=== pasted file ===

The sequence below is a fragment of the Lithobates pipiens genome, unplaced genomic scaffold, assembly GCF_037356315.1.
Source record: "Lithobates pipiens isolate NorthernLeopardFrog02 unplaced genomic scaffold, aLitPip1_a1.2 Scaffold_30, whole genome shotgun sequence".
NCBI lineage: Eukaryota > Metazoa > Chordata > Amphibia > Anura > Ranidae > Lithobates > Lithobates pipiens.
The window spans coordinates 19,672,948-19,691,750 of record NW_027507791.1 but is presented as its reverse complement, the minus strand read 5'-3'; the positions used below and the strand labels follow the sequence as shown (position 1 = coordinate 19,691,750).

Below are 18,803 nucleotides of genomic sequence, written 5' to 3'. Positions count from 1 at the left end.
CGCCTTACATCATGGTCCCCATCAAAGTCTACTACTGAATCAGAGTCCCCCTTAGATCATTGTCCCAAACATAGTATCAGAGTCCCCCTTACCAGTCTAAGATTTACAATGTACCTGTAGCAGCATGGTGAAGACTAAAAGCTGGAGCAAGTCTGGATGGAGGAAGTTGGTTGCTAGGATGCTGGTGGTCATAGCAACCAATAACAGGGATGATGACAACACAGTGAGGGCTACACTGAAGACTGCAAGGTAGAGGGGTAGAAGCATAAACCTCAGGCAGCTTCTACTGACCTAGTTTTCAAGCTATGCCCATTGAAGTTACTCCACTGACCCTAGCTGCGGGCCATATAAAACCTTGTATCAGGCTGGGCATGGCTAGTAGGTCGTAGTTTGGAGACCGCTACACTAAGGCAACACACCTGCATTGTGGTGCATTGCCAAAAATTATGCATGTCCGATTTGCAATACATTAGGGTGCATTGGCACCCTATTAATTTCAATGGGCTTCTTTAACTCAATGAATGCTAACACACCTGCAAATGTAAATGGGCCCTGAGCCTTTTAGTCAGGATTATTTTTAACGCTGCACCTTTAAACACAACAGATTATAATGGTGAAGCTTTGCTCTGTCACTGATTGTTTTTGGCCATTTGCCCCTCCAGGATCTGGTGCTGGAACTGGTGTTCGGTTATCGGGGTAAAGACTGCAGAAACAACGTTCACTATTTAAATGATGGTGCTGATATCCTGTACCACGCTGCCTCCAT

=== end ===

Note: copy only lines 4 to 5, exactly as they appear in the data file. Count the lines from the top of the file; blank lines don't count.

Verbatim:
The window spans coordinates 19,672,948-19,691,750 of record NW_027507791.1 but is presented as its reverse complement, the minus strand read 5'-3'; the positions used below and the strand labels follow the sequence as shown (position 1 = coordinate 19,691,750).

Below are 18,803 nucleotides of genomic sequence, written 5' to 3'. Positions count from 1 at the left end.